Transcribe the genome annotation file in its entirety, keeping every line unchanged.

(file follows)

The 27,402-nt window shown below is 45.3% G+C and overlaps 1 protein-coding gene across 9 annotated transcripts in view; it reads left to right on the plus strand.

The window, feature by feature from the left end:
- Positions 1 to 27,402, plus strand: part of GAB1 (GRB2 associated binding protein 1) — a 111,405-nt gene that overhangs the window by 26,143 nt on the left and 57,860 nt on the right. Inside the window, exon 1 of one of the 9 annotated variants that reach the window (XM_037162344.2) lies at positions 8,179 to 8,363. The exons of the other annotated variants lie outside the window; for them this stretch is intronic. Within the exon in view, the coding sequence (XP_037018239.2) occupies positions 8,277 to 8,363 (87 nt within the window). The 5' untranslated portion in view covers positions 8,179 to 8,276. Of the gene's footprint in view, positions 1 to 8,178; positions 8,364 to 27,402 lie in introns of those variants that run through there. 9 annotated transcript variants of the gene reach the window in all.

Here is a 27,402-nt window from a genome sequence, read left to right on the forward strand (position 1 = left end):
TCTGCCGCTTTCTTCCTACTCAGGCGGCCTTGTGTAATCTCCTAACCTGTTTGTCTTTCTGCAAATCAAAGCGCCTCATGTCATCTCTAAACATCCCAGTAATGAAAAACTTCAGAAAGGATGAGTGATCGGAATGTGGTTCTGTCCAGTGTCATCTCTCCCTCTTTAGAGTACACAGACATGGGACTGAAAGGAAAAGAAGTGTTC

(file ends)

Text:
The 27,402-nt window shown below is 45.3% G+C and overlaps 1 protein-coding gene across 9 annotated transcripts in view; it reads left to right on the plus strand.

The window, feature by feature from the left end:
- Positions 1 to 27,402, plus strand: part of GAB1 (GRB2 associated binding protein 1) — a 111,405-nt gene that overhangs the window by 26,143 nt on the left and 57,860 nt on the right. Inside the window, exon 1 of one of the 9 annotated variants that reach the window (XM_037162344.2) lies at positions 8,179 to 8,363. The exons of the other annotated variants lie outside the window; for them this stretch is intronic. Within the exon in view, the coding sequence (XP_037018239.2) occupies positions 8,277 to 8,363 (87 nt within the window). The 5' untranslated portion in view covers positions 8,179 to 8,276. Of the gene's footprint in view, positions 1 to 8,178; positions 8,364 to 27,402 lie in introns of those variants that run through there. 9 annotated transcript variants of the gene reach the window in all.

Here is a 27,402-nt window from a genome sequence, read left to right on the forward strand (position 1 = left end):
TCTGCCGCTTTCTTCCTACTCAGGCGGCCTTGTGTAATCTCCTAACCTGTTTGTCTTTCTGCAAATCAAAGCGCCTCATGTCATCTCTAAACATCCCAGTAATGAAAAACTTCAGAAAGGATGAGTGATCGGAATGTGGTTCTGTCCAGTGTCATCTCTCCCTCTTTAGAGTACACAGACATGGGACTGAAAGGAAAAGAAGTGTTC